Private schools in the city routinely lie about the money they get in the form of school fees, documents obtained through the Right to Information Act have revealed.
According to RTI replies, schools have been lying about the number of students they admit each year in the annual returns and related documents they file with the Directorate of Education (DoE).
In a large number of cases, schools have not given any details about the admissions done in nursery and kindergarten and have lied about the number of students in class 1.
This means that while schools are getting more money in the form of fees, they are reporting only a fraction of it and transferring the rest to another account.
A school, for example, had 150 students in class 1 in 2012-13 according to the undertaking filed by it but its annual returns said it had only 43. The school misreported the actual number of students even in 2010-11 and 2011-12.
Every year, schools have to submit a copy of their income tax returns to the DOE. In a separate communication on a different date, the directorate had also asked schools to submit an undertaking about the number of students they admitted in pre primary and primary classes.
This is where the trouble for schools began. Even though schools have submitted both documents, the returns have a considerably lesser number of students as compared to the undertaking.
While this means that schools are hiding their real income from fees, it also means that schools have hiked annual fee by giving false information.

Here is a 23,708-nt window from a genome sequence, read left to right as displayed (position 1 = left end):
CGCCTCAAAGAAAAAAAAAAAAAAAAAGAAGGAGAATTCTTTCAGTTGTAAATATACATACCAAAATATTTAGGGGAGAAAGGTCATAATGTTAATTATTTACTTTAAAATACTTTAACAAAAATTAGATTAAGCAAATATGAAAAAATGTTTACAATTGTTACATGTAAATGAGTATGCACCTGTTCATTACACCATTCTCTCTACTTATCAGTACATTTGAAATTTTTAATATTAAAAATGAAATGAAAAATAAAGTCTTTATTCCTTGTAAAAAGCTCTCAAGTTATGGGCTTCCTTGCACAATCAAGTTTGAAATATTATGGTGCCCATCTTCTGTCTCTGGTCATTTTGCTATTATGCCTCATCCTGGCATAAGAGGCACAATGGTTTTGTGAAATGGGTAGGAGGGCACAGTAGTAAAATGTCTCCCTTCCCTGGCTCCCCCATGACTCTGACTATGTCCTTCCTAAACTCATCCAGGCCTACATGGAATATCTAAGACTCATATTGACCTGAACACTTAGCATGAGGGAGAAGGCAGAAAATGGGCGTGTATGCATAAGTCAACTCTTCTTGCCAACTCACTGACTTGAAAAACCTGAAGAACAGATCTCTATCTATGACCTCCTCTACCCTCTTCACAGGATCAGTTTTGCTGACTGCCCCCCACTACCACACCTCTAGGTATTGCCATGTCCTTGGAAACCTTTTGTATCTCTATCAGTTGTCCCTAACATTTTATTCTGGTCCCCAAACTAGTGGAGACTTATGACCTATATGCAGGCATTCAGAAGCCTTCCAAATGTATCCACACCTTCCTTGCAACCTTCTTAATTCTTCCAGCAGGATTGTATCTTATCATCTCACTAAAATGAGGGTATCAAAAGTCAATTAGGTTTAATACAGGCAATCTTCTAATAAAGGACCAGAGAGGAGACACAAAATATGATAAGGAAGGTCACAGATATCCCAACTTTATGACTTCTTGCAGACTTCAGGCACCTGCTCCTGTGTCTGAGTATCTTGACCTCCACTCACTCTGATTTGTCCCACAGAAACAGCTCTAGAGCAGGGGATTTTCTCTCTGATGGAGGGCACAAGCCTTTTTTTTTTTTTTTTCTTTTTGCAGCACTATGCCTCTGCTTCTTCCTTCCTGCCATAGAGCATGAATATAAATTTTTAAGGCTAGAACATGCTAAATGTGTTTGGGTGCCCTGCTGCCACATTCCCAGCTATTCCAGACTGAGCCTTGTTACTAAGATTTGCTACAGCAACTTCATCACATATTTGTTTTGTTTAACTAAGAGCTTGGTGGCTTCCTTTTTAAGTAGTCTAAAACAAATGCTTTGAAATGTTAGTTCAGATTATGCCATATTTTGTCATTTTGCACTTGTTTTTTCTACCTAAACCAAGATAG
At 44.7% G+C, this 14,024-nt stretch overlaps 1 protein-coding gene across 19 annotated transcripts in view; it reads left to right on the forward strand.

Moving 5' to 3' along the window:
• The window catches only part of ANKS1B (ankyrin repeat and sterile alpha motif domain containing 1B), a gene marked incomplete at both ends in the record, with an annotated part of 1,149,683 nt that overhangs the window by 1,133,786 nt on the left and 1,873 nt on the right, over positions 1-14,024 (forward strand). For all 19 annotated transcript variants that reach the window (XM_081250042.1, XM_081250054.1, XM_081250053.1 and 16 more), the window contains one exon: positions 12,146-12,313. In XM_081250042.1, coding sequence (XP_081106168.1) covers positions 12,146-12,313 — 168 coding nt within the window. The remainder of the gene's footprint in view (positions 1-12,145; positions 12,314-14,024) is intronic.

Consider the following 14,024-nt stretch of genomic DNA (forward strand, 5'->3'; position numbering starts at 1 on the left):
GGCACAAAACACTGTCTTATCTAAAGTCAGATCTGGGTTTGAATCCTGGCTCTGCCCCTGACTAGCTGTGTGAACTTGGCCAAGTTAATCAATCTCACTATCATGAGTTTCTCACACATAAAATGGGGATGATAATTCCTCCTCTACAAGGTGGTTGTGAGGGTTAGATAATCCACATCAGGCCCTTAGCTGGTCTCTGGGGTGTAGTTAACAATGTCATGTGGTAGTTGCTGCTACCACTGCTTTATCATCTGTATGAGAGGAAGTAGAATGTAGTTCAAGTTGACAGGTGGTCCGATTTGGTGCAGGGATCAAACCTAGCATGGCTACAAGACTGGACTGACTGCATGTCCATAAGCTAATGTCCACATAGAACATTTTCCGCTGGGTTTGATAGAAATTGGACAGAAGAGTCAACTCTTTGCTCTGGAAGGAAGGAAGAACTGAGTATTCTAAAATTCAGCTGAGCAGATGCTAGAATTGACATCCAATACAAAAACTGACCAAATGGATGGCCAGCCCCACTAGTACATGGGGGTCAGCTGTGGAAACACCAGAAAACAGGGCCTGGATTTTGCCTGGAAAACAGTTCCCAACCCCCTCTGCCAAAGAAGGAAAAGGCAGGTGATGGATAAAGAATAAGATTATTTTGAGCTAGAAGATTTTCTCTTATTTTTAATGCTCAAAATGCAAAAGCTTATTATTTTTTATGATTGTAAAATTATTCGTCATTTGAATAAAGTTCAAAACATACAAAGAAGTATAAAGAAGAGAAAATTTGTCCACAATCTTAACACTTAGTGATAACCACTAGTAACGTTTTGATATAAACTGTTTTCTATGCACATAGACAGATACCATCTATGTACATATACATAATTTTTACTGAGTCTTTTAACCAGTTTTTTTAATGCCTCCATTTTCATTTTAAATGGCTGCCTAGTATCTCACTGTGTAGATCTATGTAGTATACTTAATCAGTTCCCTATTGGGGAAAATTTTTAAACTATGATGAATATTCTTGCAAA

A school’s fee structure is decided by a variety of things, of which its annual income is a major part. If a school shows les income, it means they can ask for a bigger fee increase. A healthy bank account means no fee increase of a marginal increase.
After a complaint was made, the Directorate of Education issued a show cause notice to five schools n March 9 asking them to explain their stand. The directorate has also asked other schools to make sure such discrepancies are not seen in the future.
“This matter came to us and after going through the documents we realised that there was a problem. We have given schools a chance to explain their stand. Once we hear them out, a decision will be reached,” said Padmini Singla, director, education.
Activists, however, feel that just a show-cause notice is not enough.
“This data was with the directorate throughout but no one ever looked at it. A thorough inquiry needs to be launched. This is a scam of considerable proportions, especially since there are over 1,000 schools in the city,” said Khagesh Jha, who is the complainant.